discuss which models would best be suited for student and faculty
use ... and to make [those] models of Apple computers available to
the Ryerson community at additional discounts."
I think there's a Dilbert cartoon about this.
Today, for some reason, the right-hand part of the menu bar
(called the "system part") froze— the clock stopped updating
at 3:15 and hovering the mouse over it, or over the Spotlight
magnifier or over Menumeters showed the Spinning Pizza of Death.
was to use the Activity Monitor to force-quit SystemUIServer—
filter processes to SystemUI, click on Info,
then Force Quit).
This advertisement for Coke appeared on a building across the
street a few weeks ago. I thought it was quite clever in copying
the look of the building— colour of the bricks and the window
frames— that it appears on. Note also, the
"shadows" below the foot-lights at the bottom of the ad.
Book Reviews: "American Pastoral" and "Austerliz"
I recently read “American Pastoral” by Philip Roth and
“Austerlitz” by W. G. Sebald, translated by Anthea Bell.
Imitation is ...?
In February 2007 the Swiss-American artist Christian Marclay was
installing a solo exhibition of his work in Paris when he received an
e-mail message from a friend about a commercial for the Apple iPhone
that had been broadcast during the Academy Awards show.
—The Image Is Familiar; the Pitch Isn't, N.Y. Times
The 30-second spot featured a rapid-fire montage of clips from
television shows and Hollywood films of actors and cartoon characters
— including Lucille Ball, Humphrey Bogart, Dustin Hoffman and
Betty Rubble— picking up the telephone and saying "Hello." It
ended with a shot of the soon-to-be-released iPhone.
Mr. Marclay tracked down the ad on YouTube and watched it.
"I was very surprised," he said recently by phone from London. Like
many in the art world he saw an uncanny resemblance between the
iPhone commercial and his own 1995 video "Telephones," which opens
with a similar montage of film clips showing actors answering the
phone. That seven-and-a-half-minute video, one of Mr. Marclay's
signature works, has been exhibited widely throughout Europe and the
About a year before, Mr. Marclay said, Apple had approached the Paula
Cooper Gallery, which represents his work in New York, about using
"Telephones" in an advertisement.
"I told them I didn't want to do it," he said. His main concern, he
said, was that "advertisers on that scale have so much power and
visibility" and that "everyone would think of my video as the Apple
iPhone ad." Mr. Marclay said he spoke with a lawyer after learning of the
commercial but decided not to pursue legal action. "When people with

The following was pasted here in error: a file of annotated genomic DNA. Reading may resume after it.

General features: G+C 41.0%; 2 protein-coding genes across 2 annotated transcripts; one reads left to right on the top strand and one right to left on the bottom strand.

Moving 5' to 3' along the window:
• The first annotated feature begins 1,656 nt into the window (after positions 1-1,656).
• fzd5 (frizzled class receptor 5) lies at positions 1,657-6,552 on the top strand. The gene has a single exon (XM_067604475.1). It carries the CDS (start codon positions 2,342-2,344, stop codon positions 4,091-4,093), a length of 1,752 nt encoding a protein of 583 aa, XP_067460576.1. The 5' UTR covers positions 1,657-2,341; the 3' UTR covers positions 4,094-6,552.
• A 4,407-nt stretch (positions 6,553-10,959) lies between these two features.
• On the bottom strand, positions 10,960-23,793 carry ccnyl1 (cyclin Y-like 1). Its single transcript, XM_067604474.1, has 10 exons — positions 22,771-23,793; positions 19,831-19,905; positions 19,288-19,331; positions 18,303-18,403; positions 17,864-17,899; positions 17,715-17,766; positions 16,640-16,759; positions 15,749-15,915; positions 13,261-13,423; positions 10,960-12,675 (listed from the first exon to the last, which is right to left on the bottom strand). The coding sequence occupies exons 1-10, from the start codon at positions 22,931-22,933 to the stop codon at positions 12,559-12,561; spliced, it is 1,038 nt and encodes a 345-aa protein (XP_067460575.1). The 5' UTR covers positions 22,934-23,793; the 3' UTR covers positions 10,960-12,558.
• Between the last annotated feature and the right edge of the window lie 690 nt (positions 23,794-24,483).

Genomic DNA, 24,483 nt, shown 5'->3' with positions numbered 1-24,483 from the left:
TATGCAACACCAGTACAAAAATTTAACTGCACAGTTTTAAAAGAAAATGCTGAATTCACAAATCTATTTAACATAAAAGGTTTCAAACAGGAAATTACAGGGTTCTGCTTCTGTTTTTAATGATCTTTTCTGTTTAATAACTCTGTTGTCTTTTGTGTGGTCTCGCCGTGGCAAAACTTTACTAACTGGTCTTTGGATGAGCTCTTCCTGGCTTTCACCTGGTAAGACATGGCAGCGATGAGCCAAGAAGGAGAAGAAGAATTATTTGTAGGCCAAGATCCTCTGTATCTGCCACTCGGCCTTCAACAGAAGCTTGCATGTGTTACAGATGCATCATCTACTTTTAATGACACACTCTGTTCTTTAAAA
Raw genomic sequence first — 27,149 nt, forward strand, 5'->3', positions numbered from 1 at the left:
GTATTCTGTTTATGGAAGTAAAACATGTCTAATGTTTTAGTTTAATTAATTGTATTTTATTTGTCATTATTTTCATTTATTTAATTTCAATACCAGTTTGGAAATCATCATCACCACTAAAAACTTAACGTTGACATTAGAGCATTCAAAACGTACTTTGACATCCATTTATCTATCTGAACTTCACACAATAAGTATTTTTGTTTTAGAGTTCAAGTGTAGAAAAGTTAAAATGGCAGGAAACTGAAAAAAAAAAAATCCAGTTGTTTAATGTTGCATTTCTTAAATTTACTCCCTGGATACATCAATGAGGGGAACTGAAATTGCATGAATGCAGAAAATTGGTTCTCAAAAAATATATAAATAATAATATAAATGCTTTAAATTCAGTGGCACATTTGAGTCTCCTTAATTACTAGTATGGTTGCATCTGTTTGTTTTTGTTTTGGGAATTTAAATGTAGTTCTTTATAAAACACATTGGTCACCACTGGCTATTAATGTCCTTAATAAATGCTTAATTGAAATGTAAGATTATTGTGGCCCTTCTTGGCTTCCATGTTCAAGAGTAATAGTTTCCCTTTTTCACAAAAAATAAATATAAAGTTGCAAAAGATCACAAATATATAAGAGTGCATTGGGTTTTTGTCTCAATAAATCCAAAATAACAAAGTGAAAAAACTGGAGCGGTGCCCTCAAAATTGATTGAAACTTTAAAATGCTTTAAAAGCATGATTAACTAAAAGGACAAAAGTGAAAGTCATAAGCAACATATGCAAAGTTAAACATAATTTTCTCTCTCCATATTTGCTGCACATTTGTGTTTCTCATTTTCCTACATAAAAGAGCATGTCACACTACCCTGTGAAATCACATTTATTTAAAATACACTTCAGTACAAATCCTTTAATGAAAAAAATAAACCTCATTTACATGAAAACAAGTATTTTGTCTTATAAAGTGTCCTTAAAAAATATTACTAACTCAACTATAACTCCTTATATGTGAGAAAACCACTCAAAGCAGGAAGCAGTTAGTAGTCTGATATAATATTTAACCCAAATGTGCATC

that much power and money copy you, there's not much you can do," he
Mozilla Plugin Ideas
I sent the following feedback to Mozilla a couple of days ago:
i have 2 suggestions for mozilla plugins:
1) wiki wysiwyg editor: rather than having to remember/look-up
special codes for marking-up wiki pages, how about a built-in editor
where text can be marked-up with a few clicks of the mouse.
2) built-in slideshow viewer: many sites have image galleries where
the images can only be viewed one at a time. how about a plugin where
all the images on the page are gathered together and displayed as a
i am a bit surprised that we are still doing these two things the
same way we had been doing them 10 years ago.
To expand just slightly on proposal 1, why can't I just click my
mouse on a line in a wiki, change something and click save and see
the wiki page updated? Why do I need another window containing a
text widget to edit the text that is right in front of me?
Ideas and Money
A posting from Y Combinator with ideas they are prepared to fund.
It would be interesting to see how many of these ideas have lisp
I was looking at
Meraki's (#27 "One reason
your iPod isn't made by Sony is that Sony can't write
iTunes."— my Sony Vaio laptop came with Sonic Stage, which
was the most baffling and frustrating piece of music management
software I remember using) website and found a line in Robert
Morris' bio quite amusing: "In 1988 his discovery of buffer
overflow first brought the Internet to the attention of the general
Another Convert: Satoshi Nakajima
Satoshi Nakajima, the lead architect of Win95 and
to a Mac two years ago, "We love Apple products... you need
“love” to be creative," and
now develops an application
called PhotoShare for the iPhone.
Google Offices: New York and Zurich
A Googler who hangs out in #emacs posted links to a couple of
albums showing pictures of the Google offices in New
(I like the Zurich ambience; the NY office seems sterile).
Too Many Secrets
The first hit for the words, "too many secrets" is
intriguing. Sneakers is one of my favourite fun movies.
Rules of Sysadmins
The first (an second) hit for the words, "rules of sysadmins" is
intriguing; the first hit for "rules of sys admins" is this
journal's homepage. I am surprised that I was the first to codify
them (on the web, at least).
Forget Innovation, Let's Just Imitate
microsoft apple linux
In a recent internal email, Ballmer said, "In the competition